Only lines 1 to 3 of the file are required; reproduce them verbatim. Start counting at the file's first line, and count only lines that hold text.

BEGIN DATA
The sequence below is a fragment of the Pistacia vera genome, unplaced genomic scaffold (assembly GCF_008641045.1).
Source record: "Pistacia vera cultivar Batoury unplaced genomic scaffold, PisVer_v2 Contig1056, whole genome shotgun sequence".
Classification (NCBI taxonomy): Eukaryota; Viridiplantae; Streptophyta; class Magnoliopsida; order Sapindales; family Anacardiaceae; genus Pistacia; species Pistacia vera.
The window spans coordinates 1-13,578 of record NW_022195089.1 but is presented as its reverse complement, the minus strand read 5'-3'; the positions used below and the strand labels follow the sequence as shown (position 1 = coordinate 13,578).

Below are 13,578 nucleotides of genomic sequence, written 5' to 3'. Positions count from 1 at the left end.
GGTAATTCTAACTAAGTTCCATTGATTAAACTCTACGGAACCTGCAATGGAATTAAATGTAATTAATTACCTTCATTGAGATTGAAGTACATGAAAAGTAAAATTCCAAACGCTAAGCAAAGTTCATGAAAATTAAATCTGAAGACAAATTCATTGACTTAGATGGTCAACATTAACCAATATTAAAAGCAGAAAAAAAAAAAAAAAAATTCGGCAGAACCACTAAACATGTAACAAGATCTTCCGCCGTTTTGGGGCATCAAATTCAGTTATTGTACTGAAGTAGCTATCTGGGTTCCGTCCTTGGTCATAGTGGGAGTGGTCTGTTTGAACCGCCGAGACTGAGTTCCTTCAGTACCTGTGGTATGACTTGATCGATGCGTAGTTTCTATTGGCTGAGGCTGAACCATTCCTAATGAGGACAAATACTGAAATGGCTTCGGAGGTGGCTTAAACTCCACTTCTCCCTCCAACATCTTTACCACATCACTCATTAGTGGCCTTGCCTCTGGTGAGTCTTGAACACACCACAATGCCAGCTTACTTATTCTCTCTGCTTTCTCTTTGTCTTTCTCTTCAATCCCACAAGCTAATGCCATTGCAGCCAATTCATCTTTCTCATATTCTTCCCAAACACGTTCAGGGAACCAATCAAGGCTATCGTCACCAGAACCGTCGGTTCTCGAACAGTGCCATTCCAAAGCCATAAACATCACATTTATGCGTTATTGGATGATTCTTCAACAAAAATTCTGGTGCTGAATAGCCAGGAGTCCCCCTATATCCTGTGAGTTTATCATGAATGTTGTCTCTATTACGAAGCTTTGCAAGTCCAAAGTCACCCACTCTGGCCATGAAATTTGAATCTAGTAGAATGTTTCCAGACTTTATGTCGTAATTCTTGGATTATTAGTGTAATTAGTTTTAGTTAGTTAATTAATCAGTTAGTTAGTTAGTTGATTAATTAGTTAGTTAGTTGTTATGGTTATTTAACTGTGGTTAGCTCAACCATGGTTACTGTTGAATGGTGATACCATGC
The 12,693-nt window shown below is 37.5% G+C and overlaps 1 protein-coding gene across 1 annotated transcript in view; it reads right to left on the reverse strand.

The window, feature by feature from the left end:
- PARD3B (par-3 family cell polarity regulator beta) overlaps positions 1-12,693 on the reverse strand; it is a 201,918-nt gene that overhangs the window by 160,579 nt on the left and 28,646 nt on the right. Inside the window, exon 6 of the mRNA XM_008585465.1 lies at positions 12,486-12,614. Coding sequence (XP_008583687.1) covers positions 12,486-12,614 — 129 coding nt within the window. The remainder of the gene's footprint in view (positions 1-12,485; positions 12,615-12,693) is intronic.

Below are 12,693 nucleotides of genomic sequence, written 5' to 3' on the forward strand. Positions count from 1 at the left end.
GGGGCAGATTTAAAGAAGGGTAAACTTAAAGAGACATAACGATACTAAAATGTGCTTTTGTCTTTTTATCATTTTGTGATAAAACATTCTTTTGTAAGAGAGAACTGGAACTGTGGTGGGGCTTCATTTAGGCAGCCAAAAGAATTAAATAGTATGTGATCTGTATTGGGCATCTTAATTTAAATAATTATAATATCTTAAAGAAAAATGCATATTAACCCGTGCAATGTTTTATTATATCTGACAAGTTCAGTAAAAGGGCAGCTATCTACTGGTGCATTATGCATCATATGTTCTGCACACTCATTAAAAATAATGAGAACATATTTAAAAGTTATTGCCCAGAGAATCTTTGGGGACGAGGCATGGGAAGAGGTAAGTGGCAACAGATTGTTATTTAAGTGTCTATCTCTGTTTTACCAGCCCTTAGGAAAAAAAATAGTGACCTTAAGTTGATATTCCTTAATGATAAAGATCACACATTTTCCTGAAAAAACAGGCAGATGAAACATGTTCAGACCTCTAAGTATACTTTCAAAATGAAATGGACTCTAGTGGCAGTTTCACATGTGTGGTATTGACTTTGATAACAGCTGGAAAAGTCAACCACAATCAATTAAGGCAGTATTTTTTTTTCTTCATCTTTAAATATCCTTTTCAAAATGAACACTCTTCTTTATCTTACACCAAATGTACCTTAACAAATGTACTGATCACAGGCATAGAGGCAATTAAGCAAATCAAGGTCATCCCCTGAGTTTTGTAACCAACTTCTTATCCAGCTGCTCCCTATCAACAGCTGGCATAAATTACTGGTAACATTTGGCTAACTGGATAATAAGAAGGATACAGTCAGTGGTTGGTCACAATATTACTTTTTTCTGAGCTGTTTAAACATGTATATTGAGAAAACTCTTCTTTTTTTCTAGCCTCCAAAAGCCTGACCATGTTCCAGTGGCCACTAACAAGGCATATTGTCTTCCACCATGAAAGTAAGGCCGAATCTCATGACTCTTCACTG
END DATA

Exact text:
The sequence below is a fragment of the Pistacia vera genome, unplaced genomic scaffold (assembly GCF_008641045.1).
Source record: "Pistacia vera cultivar Batoury unplaced genomic scaffold, PisVer_v2 Contig1056, whole genome shotgun sequence".
Classification (NCBI taxonomy): Eukaryota; Viridiplantae; Streptophyta; class Magnoliopsida; order Sapindales; family Anacardiaceae; genus Pistacia; species Pistacia vera.